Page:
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I'm new to the electronics world. I've been trying to build a switching voltage regulator circuit using the LM2574N-5G (datasheet) IC. I'm trying to switch 9V (from a 9V battery) to around 5V. I've tried to implement the circuit that the datasheet suggests, which looks like this:

Notice the red box I superimposed on the schematic. The manufacturer suggests a resistance of 3.1Kohms for R2 to achieve an output of 5V. I went ahead and used 2Kohms for R2 to try and get a voltage between 3.3V and 5.0V.

Here's my attempt to implement this circuit:

I connected two LEDs in series as a load at the output, and they immediately burnt up. I quickly unplugged the battery and checked to see if the battery or any of the other components were hot - they weren't.

After removing the LEDs, and with no load on the supposed "regulated" output, I then measured the voltage between the output and ground, and I measured 7.40V! I swapped R2 with some different value resistors and measured the voltage each time. Here is what I found:

R2      - Voltage
22 ohm  - 5.01v
200 ohm - 5.24v
510 ohm - 5.61v
1k ohm  - 6.20v
2k ohm  - 7.40v

Nothing was running hot during these measurements. Am I missing something obvious or critical? How am I meant to interpret this data? I wouldn't be surprised if my problem can be attributed to a silly mistake on my part - I have no intuition for this sort of thing. Thanks for any input.

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  • \$\begingroup\$ Your test load was just two LEDs in series, no resistors? \$\endgroup\$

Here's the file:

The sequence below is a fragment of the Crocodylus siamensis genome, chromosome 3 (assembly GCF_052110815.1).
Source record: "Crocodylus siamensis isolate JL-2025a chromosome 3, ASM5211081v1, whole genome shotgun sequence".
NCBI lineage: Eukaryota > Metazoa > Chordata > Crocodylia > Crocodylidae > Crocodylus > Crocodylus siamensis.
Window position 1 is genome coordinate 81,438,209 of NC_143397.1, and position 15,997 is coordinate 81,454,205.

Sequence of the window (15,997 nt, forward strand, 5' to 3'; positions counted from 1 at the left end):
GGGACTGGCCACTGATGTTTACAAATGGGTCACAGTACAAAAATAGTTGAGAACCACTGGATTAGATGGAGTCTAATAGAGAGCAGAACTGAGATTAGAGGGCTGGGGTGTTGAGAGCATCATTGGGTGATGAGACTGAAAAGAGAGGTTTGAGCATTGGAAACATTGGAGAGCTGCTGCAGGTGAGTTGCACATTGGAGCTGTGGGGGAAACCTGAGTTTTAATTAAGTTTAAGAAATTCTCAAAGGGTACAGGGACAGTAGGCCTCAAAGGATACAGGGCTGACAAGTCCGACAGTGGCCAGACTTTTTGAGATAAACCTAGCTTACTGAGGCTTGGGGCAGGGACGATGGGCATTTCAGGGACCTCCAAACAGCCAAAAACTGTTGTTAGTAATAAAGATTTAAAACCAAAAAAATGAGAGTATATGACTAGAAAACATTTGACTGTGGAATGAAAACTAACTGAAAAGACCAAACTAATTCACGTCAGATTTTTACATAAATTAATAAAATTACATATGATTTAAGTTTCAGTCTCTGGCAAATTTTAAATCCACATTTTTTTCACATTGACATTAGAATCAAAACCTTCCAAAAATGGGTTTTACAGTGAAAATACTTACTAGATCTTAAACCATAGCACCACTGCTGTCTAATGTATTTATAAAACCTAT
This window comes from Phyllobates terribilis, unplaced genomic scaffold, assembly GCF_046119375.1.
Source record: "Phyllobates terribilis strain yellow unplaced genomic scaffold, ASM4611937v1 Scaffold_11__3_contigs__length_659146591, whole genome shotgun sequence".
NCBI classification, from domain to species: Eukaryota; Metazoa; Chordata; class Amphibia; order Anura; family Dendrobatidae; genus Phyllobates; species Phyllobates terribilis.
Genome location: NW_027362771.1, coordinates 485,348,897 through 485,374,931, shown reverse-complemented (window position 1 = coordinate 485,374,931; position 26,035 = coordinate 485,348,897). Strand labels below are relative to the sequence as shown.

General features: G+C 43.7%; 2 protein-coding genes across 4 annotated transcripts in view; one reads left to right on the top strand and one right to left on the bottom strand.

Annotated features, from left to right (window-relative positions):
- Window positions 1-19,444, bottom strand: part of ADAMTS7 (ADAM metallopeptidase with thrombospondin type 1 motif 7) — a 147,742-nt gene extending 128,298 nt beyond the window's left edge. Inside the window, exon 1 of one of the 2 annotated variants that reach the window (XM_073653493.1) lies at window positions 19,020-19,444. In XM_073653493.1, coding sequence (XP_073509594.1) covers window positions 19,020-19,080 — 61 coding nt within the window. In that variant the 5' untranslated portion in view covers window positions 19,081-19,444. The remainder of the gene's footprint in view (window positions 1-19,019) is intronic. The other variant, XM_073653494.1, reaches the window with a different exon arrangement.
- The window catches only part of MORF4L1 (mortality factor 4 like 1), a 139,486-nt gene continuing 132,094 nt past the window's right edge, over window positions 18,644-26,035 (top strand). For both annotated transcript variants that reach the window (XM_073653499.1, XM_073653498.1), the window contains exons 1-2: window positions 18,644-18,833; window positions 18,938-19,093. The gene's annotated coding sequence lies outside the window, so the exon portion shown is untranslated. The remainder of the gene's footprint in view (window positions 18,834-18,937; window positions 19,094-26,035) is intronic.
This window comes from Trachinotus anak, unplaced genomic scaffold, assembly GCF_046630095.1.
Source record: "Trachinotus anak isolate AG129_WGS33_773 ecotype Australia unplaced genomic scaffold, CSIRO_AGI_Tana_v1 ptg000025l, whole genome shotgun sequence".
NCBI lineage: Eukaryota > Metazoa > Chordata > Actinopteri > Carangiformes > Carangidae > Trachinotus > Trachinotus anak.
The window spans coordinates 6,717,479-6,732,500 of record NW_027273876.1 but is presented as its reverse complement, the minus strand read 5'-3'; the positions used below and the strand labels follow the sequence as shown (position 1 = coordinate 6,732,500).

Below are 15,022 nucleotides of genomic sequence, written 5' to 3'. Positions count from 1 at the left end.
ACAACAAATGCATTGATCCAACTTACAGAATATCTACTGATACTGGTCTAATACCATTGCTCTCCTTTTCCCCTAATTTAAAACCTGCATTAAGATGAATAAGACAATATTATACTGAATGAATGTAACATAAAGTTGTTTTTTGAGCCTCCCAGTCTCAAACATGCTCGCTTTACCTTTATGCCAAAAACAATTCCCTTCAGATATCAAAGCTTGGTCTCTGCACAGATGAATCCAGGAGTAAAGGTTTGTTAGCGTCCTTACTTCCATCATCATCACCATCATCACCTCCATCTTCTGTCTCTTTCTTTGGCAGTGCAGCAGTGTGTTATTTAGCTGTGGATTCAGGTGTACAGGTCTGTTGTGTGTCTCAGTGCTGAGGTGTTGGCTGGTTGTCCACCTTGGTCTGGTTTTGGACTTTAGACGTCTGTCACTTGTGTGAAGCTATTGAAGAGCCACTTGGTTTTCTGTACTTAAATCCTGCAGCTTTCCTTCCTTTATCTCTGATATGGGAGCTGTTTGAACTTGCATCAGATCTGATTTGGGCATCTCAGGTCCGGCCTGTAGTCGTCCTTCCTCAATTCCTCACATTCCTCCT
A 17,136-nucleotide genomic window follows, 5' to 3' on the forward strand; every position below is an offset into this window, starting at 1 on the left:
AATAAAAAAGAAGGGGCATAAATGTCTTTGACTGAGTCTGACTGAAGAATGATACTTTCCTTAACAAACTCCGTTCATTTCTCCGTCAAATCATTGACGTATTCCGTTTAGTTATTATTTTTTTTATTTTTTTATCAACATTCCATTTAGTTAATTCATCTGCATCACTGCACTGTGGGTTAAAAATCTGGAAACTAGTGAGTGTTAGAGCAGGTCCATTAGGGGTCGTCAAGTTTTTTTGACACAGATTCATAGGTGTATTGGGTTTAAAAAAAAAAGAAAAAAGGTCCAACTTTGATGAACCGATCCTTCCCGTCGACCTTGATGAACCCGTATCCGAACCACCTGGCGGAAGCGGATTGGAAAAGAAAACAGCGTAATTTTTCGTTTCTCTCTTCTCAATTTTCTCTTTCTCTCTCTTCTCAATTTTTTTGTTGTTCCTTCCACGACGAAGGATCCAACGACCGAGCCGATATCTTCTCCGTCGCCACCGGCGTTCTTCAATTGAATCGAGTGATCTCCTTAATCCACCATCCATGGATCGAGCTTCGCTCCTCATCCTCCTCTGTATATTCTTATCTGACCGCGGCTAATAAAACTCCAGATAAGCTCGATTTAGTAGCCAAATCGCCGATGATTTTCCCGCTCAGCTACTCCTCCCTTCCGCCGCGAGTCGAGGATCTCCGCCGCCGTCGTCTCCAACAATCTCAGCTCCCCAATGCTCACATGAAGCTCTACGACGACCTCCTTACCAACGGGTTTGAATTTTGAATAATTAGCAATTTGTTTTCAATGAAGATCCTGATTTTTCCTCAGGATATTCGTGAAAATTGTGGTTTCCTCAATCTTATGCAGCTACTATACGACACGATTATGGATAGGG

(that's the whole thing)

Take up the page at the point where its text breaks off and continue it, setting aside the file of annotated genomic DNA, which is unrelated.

– dylanweber
    Sep 8, 2019 at 17:07
  • \$\begingroup\$ @dylanweber Yes...? \$\endgroup\$
    – Paul M.
    Sep 8, 2019 at 17:09
  • \$\begingroup\$ What LEDs did you use and what was their forward voltage? \$\endgroup\$
    – dylanweber
    Sep 8, 2019 at 17:10
  • \$\begingroup\$ I used these: cdn-reichelt.de/documents/datenblatt/C500/… \$\endgroup\$
    – Paul M.
    Sep 8, 2019 at 17:17
  • \$\begingroup\$ So it says in the data sheet that the forward voltage for those LEDS is between 1.8 and 2.4 volts, so putting two in series would have effectively pulled the output down to about 4.2 volts, shorting the supply. \$\endgroup\$
    – dylanweber
    Sep 8, 2019 at 17:19

4 Answers 4

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You have committed two errors:

First: The data sheet shows a direct connection from the supply output voltage to the feedback. You put a resistor in series. The data sheet hints that the feedback pin draws current -- there are resistors in there. That means that the feedback pin will see a lower voltage than the output, and the only thing the chip "knows" is to regulate the feedback to 5V. So it is natural to expect that putting a resistor in series will get you a higher output voltage.

Second: LED's, or at least bare LEDs, are junction diodes. This means that their current increases exponentially with increasing voltage. Diodes vary, and LEDs more so, but the current will double for every 10 or 20mV of increase in voltage. This means that over the range of currents where you can see light and the LED isn't burning up, the LED will "try" to be a constant-voltage load.